Big banks will take crypto mainstream—if they ever show up


In Samuel Beckett’s Waiting for Godot, the main characters spend the entirety of the play anticipating the arrival of a figure by that name. The characters—and the audience—wait and wait some more but, in the end, Godot never turns up. The plot of the play might feel familiar to crypto players, who have predicted for years that banks and other financial institutions will transform their industry. That key moment is always just around the corner but never arrives.

I recently spoke with David Mercer, the CEO of Mercer Group, a London-based firm that provides trading services in forex, crypto, and other assets to big institutions across the globe. The firm also does brisk business on its crypto exchange, LMAX Digital, which caters to institutional traders who want to carry out large, discreet trades. So far, though, big banks have yet to come in a meaningful way.

“I’ve got 35 of top 40 banks trading fiat. In 2018, assumed they all would have come into crypto by now but what’s happened is banks won’t actually come,” Mercer notes.

He says this is not due to a lack of will or knowledge. Mercer notes that banks have invested billions in blockchain tools—including JP Morgan’s Ethereum-derived Onxy service—and that they are keen to trade Bitcoin and other major cryptos just as they would another asset. But Mercer points to Securities and Exchange Commission accounting guidance that precludes this.

Namely, if a bank like JP Morgan wishes to hold crypto assets on behalf of its customers, it must carry them on its balance sheet as liabilities—a different rule than for other types of customer assets under their custody, which don’t appear on the balance sheet at all. The upshot is that, since banks must hold cash reserves to offset liabilities, the SEC rules make it too capital-intensive to offer crypto custodian services.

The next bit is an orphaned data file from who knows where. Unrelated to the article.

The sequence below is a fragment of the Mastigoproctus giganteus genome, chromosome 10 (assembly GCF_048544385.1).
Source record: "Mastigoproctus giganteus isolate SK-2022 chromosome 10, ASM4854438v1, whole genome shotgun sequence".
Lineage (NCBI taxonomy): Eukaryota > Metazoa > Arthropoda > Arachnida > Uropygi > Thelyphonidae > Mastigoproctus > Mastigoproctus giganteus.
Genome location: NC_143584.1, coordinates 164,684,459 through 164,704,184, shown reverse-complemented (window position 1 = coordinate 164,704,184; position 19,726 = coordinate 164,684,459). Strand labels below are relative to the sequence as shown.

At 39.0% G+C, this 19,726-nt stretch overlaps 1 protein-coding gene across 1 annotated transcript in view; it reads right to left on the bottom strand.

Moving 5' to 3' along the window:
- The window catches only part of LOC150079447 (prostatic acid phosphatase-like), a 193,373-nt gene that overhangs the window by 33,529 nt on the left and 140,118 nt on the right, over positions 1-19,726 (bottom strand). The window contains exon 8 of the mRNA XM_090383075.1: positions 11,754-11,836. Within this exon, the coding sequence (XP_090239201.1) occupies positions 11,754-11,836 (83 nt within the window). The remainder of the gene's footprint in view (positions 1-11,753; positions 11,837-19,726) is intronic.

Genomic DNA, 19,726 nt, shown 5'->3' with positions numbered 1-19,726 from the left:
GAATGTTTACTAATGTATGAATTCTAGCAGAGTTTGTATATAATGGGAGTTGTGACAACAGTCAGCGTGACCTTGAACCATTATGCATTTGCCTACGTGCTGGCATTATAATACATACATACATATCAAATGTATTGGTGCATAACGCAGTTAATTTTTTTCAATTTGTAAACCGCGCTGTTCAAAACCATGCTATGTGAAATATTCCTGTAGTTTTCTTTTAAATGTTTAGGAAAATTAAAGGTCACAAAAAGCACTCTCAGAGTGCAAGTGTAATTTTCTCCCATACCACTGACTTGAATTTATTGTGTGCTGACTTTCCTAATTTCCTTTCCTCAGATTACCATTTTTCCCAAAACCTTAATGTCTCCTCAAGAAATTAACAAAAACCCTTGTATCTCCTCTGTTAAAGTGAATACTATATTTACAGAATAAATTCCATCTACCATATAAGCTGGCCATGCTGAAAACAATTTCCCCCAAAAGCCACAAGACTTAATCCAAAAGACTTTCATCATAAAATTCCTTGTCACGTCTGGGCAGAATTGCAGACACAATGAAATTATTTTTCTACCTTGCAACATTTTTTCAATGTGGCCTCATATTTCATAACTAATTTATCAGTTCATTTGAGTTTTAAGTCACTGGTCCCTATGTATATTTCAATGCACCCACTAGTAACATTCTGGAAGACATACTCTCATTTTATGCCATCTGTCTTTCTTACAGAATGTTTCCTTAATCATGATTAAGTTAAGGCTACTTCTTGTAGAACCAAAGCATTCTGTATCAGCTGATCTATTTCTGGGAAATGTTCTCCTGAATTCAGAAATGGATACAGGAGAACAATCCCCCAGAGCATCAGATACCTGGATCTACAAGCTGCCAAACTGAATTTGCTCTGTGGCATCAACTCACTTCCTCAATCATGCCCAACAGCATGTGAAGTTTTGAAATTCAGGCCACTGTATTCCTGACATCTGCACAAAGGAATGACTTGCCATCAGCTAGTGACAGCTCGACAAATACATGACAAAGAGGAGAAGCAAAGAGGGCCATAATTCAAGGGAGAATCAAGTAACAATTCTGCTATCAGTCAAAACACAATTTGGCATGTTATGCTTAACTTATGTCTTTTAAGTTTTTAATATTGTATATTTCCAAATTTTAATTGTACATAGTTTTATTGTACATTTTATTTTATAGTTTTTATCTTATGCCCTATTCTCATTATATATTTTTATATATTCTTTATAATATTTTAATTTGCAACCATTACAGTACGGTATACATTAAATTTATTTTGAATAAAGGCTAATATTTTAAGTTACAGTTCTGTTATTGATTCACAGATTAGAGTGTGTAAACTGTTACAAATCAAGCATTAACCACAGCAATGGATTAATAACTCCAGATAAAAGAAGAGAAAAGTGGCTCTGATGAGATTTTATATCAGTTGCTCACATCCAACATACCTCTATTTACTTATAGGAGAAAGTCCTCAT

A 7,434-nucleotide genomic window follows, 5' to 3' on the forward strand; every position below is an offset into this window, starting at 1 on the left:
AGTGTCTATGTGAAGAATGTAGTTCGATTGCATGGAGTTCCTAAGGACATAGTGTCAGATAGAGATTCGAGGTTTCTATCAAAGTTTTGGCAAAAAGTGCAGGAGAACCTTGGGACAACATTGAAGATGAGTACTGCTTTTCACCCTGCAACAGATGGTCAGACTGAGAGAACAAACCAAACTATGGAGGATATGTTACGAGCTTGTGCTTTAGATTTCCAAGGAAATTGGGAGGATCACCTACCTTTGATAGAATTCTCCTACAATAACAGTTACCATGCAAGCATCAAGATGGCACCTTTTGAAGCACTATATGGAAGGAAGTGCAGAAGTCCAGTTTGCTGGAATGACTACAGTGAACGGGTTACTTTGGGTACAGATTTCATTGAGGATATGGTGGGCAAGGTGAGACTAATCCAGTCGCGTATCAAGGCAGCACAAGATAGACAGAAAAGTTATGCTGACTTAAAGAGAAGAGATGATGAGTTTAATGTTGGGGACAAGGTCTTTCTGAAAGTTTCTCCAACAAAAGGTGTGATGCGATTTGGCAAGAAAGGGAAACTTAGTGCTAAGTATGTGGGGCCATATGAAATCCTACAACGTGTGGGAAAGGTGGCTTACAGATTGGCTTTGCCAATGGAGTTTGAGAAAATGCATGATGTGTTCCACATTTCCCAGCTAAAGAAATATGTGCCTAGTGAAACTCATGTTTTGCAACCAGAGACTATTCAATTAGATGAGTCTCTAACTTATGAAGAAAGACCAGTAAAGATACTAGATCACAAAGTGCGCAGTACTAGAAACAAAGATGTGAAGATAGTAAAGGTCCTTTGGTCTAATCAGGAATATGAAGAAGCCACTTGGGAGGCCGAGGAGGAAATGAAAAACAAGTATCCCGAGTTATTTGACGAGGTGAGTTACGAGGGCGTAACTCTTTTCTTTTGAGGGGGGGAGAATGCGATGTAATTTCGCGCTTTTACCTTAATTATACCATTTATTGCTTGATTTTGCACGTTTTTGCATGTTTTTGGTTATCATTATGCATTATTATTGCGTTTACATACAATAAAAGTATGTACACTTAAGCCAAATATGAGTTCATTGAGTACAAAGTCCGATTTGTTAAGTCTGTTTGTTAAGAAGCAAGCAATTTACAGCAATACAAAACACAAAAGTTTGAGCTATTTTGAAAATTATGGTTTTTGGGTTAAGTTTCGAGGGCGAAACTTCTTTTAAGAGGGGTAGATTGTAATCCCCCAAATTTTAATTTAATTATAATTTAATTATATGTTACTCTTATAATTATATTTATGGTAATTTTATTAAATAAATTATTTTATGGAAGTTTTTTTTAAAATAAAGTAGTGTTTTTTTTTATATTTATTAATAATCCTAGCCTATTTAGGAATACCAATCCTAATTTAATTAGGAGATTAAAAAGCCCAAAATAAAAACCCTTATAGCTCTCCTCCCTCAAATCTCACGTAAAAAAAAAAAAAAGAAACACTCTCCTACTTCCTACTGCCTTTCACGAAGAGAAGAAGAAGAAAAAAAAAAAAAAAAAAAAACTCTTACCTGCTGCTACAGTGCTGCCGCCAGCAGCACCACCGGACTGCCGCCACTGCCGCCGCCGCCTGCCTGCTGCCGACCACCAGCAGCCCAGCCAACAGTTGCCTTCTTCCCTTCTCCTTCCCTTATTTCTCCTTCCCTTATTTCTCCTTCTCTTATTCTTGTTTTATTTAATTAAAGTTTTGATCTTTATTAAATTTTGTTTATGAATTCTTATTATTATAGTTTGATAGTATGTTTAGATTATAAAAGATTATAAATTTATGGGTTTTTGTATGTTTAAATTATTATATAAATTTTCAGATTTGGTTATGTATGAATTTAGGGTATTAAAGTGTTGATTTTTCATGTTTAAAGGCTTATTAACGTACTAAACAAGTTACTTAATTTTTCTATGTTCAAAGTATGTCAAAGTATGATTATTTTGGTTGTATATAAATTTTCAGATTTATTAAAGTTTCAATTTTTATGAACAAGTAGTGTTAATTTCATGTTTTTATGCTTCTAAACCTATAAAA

The SEC reportedly never consulted the banks about accounting guidance even though a number of them had been preparing to offer crypto services to their clients. This seems to provide yet more evidence the U.S. has it in for crypto as a whole.

“It’s not banks saying no to crypto, it is U.S. regulators,” says Mercer. “The U.S. normally stands for innovation in capital markets but it’s kind of on its own when it comes to crypto.”

Meanwhile, LMAX Digital is still doing half a billion dollars worth of institutional crypto trades per day, down from $2 billion a day during the height of the 2021 bull market. And Mercer believes that Godot, in the form of crypto-trading banks, will eventually arrive—just not this year.

Jeff John Roberts
[email protected]


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